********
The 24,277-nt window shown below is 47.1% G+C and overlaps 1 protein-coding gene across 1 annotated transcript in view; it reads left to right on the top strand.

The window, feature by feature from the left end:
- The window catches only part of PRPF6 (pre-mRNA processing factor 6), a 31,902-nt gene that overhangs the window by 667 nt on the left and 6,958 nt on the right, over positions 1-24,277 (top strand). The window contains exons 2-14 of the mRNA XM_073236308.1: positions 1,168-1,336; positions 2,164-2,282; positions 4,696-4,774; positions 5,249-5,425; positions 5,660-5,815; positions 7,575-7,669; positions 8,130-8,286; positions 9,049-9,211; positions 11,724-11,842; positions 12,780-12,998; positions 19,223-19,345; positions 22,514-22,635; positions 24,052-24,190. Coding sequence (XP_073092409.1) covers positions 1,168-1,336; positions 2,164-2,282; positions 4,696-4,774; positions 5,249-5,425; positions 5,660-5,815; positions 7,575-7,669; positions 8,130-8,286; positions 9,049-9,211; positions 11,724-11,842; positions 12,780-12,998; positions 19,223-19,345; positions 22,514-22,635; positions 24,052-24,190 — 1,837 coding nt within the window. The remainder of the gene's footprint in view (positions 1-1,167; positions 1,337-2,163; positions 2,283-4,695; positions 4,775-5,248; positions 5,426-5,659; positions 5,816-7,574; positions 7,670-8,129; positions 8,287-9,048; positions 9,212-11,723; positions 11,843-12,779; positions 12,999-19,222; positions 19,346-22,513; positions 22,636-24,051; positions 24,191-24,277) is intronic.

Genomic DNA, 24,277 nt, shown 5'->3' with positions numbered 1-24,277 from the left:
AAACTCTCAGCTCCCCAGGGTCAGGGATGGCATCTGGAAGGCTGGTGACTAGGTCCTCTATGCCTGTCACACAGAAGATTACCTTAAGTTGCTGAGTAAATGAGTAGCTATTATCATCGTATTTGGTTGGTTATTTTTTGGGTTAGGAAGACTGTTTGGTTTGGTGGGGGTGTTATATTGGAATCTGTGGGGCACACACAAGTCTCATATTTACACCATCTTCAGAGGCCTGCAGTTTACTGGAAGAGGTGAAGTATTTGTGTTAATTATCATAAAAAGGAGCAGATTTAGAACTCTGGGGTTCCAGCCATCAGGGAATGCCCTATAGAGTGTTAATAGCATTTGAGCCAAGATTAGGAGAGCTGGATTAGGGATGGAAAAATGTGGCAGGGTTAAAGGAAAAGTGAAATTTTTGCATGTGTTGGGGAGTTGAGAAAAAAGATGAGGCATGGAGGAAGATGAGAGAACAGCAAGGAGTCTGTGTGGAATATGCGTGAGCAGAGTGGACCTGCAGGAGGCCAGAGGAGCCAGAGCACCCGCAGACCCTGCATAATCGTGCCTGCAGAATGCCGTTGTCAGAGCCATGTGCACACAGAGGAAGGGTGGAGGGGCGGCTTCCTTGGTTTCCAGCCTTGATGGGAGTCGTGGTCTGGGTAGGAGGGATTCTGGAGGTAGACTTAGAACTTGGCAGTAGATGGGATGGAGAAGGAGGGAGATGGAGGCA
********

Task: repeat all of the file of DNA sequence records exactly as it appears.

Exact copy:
The 24,277-nt window shown below is 47.1% G+C and overlaps 1 protein-coding gene across 1 annotated transcript in view; it reads left to right on the top strand.

The window, feature by feature from the left end:
- The window catches only part of PRPF6 (pre-mRNA processing factor 6), a 31,902-nt gene that overhangs the window by 667 nt on the left and 6,958 nt on the right, over positions 1-24,277 (top strand). The window contains exons 2-14 of the mRNA XM_073236308.1: positions 1,168-1,336; positions 2,164-2,282; positions 4,696-4,774; positions 5,249-5,425; positions 5,660-5,815; positions 7,575-7,669; positions 8,130-8,286; positions 9,049-9,211; positions 11,724-11,842; positions 12,780-12,998; positions 19,223-19,345; positions 22,514-22,635; positions 24,052-24,190. Coding sequence (XP_073092409.1) covers positions 1,168-1,336; positions 2,164-2,282; positions 4,696-4,774; positions 5,249-5,425; positions 5,660-5,815; positions 7,575-7,669; positions 8,130-8,286; positions 9,049-9,211; positions 11,724-11,842; positions 12,780-12,998; positions 19,223-19,345; positions 22,514-22,635; positions 24,052-24,190 — 1,837 coding nt within the window. The remainder of the gene's footprint in view (positions 1-1,167; positions 1,337-2,163; positions 2,283-4,695; positions 4,775-5,248; positions 5,426-5,659; positions 5,816-7,574; positions 7,670-8,129; positions 8,287-9,048; positions 9,212-11,723; positions 11,843-12,779; positions 12,999-19,222; positions 19,346-22,513; positions 22,636-24,051; positions 24,191-24,277) is intronic.

Genomic DNA, 24,277 nt, shown 5'->3' with positions numbered 1-24,277 from the left:
AAACTCTCAGCTCCCCAGGGTCAGGGATGGCATCTGGAAGGCTGGTGACTAGGTCCTCTATGCCTGTCACACAGAAGATTACCTTAAGTTGCTGAGTAAATGAGTAGCTATTATCATCGTATTTGGTTGGTTATTTTTTGGGTTAGGAAGACTGTTTGGTTTGGTGGGGGTGTTATATTGGAATCTGTGGGGCACACACAAGTCTCATATTTACACCATCTTCAGAGGCCTGCAGTTTACTGGAAGAGGTGAAGTATTTGTGTTAATTATCATAAAAAGGAGCAGATTTAGAACTCTGGGGTTCCAGCCATCAGGGAATGCCCTATAGAGTGTTAATAGCATTTGAGCCAAGATTAGGAGAGCTGGATTAGGGATGGAAAAATGTGGCAGGGTTAAAGGAAAAGTGAAATTTTTGCATGTGTTGGGGAGTTGAGAAAAAAGATGAGGCATGGAGGAAGATGAGAGAACAGCAAGGAGTCTGTGTGGAATATGCGTGAGCAGAGTGGACCTGCAGGAGGCCAGAGGAGCCAGAGCACCCGCAGACCCTGCATAATCGTGCCTGCAGAATGCCGTTGTCAGAGCCATGTGCACACAGAGGAAGGGTGGAGGGGCGGCTTCCTTGGTTTCCAGCCTTGATGGGAGTCGTGGTCTGGGTAGGAGGGATTCTGGAGGTAGACTTAGAACTTGGCAGTAGATGGGATGGAGAAGGAGGGAGATGGAGGCA